College of Engineering, Computing and Applied Sciences

Consistent annual donations keep Erin and Clint Herring connected to their alma mater


When someone like Michael Bloomberg donates $1.8 billion to a university, it makes big headlines around the world. But just as important to many institutions are the multitudes of donors who may not be able to write 10-figure checks but give consistently — and just as passionately– to their alma maters.

Clint and Erin Herring

Erin and Clint Herring are among them. They give $2,000 a year to Clemson University’s academic programs and recently added a $25,000 estate gift.

“We’re not donating millions of dollars– we aren’t in the position to do that,” Erin said. “I think the majority of people who can give to Clemson don’t always understand that it’s the consistency of the giving that is important.”

Clint added, “It’s the connection you keep with the university– that it’s part of your life for your whole life, so you should return what you have received.”

The Herrings are among the unsung heroes whose donations, given without fanfare, are playing a critical role in creating the leaders, innovators and entrepreneurs of the future.

In addition to treasure, the Herrings have also given their time. Clint is a former member of the advisory board that helps guide the Department of Chemical and Biomolecular Engineering.

“We are so appreciative of the Herrings and donors like them who give consistently and stay connected to the University,” said David Bruce, the department’s chair. “Their contributions of time and treasure are critical to the enterprise and are helping widen and diversify the talent pipeline.”

The Herrings’ Clemson roots run deep.

Erin is the daughter of J. Charles Jennett, who in the 1980s and 1990s was the dean of engineering and later provost and vice president for academic affairs at Clemson.

She received her Bachelor of Science in ceramic engineering from Clemson and then went to Texas A&M for a Master of Science in biomedical engineering. Erin previously worked for medical device companies and now owns her own business, It’s Your Move.

Clint received a Bachelor of Science in chemical engineering from Clemson. He is now Senior Vice President, Manufacturing, for SNF Holding Company near Savannah, Georgia. The company, which makes water soluble polymers, recruits Clemson students for its workforce.

The Herrings, who met at Clemson, have two children: Jacob, a recent graduate of North Carolina State University in engineering, and Cole, an environmental science student at Georgia State University.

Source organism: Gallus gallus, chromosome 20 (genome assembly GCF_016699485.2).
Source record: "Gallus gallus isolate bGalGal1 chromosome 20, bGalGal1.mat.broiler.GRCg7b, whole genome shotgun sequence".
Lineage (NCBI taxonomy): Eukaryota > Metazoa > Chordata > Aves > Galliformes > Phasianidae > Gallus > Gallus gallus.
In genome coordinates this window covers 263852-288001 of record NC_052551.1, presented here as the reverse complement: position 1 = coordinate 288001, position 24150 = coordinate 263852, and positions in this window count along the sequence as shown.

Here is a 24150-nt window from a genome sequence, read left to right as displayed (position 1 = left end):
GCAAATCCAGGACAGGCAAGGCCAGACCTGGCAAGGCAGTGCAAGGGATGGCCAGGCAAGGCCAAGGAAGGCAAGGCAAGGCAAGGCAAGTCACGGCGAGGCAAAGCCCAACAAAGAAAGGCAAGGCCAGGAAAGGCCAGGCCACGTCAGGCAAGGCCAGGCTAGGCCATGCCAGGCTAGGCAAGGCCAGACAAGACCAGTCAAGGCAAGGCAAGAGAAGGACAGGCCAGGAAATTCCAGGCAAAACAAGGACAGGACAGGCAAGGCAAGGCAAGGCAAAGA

Erin and Clint haven’t had to look far to see the impact of their donations to Clemson.

Among their annual contributions is $1,000 to a scholarship named for Erin’s father.

They do not have any say in who receives the scholarship each year. However, a recent recipient of that scholarship is Lane Norris, who is good friends with the Herrings’ oldest son, Jacob. Theys got to know each other when they were living in Tulsa, Oklahoma.

Norris received the Jennett scholarship for doing well academically while he was a chemical engineering major. He later switched to bioengineering, received his Bachelor of Science in December 2021 and is returning this fall to pursue a master’s degree in the same discipline.

“Anything to help pay out-of-state tuition helped a lot,” Norris said. “To know that it was coming from Erin and Clint really made Clemson feel like a family. It made Clemson a more familiar place because I had known them for four years in high school.”

Norris’ scholarship wasn’t the first time that the Herrings saw the Clemson philanthropic web have a major impact on a student.

As a student in the late 1980s and early 1990s, Clint received the Hunter Scholarship, which was made possible by the family of the late William Hunter.

“It was really a full-circle moment,” Erin said. “The Hunters opened up a scholarship in my dad’s name, also supporting engineering and science students, and that for us was very meaningful.”

For the Herrings, the connections that made it possible for two out-of-state students separated by about 30 years to pay tuition at South Carolina’s top engineering school underscored the sometimes unseen power of the Clemson Family. Clint didn’t learn the connection to his benefactor until years later, and the Herrings heard of Norris’ scholarship only after talking with his parents.

“That’s for us what Clemson is– it’s a big place for small worlds,” Clint said.

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